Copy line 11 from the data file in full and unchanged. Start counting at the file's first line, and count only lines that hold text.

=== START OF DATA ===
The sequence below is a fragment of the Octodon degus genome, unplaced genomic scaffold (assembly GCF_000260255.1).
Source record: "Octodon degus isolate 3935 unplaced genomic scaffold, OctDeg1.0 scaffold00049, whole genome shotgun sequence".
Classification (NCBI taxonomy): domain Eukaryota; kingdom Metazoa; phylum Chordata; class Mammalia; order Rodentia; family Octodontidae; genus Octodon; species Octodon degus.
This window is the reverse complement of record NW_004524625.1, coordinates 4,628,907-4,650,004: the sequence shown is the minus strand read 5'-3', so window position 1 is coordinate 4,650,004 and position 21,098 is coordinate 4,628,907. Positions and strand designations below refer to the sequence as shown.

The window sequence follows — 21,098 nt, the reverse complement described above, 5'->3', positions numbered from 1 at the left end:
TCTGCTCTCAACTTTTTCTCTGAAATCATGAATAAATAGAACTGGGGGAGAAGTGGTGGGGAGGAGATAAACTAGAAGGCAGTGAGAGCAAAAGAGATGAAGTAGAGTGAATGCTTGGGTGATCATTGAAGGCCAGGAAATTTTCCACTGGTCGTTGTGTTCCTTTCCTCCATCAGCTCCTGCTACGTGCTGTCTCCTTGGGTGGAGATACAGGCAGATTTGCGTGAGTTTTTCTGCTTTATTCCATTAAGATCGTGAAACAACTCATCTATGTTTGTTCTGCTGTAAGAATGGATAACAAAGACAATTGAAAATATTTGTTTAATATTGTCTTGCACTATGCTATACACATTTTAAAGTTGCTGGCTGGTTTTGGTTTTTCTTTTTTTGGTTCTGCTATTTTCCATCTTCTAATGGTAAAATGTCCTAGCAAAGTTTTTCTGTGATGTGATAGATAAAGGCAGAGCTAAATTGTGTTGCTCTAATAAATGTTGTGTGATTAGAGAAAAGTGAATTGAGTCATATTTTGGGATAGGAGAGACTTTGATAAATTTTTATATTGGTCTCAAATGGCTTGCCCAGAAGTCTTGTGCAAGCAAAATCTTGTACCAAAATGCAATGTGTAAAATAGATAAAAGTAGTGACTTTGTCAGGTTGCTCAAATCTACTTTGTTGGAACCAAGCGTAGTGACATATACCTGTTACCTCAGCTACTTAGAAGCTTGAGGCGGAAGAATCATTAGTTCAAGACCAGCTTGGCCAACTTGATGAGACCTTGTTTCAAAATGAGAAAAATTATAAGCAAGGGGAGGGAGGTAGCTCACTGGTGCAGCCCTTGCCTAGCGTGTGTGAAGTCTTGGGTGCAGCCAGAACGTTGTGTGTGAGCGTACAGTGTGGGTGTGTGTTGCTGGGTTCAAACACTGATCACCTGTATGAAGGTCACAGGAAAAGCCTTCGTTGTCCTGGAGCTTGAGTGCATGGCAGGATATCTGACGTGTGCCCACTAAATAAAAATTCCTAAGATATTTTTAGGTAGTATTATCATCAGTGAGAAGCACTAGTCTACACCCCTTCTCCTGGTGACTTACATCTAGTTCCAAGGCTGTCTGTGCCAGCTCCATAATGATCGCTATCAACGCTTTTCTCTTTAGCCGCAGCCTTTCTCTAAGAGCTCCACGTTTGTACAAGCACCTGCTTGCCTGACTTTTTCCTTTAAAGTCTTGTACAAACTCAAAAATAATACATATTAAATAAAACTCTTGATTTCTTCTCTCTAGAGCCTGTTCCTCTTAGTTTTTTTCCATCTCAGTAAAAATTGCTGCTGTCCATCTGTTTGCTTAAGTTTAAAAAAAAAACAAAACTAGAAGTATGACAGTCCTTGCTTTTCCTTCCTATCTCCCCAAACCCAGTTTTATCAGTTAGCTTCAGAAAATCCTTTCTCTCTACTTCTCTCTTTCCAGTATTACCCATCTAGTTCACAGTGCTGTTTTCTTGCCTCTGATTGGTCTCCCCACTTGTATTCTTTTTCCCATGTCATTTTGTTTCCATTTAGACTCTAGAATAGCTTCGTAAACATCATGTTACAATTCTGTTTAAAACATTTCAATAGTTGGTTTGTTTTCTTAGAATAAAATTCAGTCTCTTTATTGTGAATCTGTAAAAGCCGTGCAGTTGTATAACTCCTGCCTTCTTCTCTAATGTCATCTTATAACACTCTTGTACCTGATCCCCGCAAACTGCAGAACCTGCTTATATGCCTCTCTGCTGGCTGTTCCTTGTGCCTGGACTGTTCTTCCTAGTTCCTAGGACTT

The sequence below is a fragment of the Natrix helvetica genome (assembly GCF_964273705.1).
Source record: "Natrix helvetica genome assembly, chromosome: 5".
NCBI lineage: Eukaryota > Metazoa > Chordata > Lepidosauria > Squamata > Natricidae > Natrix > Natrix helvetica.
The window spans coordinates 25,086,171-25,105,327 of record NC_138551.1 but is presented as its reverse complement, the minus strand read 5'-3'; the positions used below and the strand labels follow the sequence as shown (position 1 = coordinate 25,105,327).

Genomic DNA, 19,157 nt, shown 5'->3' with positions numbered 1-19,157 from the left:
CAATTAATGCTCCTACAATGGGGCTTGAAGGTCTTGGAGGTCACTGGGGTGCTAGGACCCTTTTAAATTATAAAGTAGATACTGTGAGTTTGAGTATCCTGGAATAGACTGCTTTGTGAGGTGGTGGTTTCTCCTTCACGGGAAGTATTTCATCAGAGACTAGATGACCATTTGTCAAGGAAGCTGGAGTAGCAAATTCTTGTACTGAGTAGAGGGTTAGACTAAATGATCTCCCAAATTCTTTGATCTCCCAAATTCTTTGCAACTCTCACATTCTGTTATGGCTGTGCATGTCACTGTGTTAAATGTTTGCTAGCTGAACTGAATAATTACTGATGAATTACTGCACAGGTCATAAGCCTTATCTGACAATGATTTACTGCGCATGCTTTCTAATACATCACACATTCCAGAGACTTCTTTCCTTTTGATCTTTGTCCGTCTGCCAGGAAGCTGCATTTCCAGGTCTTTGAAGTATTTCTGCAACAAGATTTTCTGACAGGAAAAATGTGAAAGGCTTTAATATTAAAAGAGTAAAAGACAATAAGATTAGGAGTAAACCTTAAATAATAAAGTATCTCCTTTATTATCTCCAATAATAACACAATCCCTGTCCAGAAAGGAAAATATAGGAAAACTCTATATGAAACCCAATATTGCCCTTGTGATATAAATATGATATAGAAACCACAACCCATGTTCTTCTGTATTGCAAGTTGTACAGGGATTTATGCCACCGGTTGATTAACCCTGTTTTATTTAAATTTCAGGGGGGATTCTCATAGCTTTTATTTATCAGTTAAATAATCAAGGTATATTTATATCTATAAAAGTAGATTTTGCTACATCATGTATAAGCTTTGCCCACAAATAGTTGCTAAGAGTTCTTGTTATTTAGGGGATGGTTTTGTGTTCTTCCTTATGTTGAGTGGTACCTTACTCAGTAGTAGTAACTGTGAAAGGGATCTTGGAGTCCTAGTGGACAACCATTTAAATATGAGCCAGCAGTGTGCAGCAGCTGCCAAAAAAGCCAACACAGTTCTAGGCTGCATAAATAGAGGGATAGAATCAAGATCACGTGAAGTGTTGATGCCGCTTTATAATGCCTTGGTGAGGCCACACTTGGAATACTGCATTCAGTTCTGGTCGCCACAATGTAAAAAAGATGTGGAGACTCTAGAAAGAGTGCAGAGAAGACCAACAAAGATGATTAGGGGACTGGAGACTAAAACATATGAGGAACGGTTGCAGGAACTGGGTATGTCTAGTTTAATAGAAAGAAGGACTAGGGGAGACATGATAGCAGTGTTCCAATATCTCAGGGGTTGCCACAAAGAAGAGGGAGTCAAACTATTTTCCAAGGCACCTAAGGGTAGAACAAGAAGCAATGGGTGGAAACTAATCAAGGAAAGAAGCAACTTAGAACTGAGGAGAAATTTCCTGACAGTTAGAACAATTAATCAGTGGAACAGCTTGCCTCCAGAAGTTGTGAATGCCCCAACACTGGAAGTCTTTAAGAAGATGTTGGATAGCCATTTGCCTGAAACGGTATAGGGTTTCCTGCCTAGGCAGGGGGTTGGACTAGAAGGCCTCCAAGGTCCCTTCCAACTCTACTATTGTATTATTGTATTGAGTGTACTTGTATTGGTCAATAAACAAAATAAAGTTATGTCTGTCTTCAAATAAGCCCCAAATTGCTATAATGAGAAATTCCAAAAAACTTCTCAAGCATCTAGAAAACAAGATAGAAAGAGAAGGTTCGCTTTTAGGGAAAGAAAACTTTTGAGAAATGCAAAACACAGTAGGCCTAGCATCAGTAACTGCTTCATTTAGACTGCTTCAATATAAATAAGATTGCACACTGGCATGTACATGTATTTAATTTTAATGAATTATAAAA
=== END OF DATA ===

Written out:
Genomic DNA, 19,157 nt, shown 5'->3' with positions numbered 1-19,157 from the left: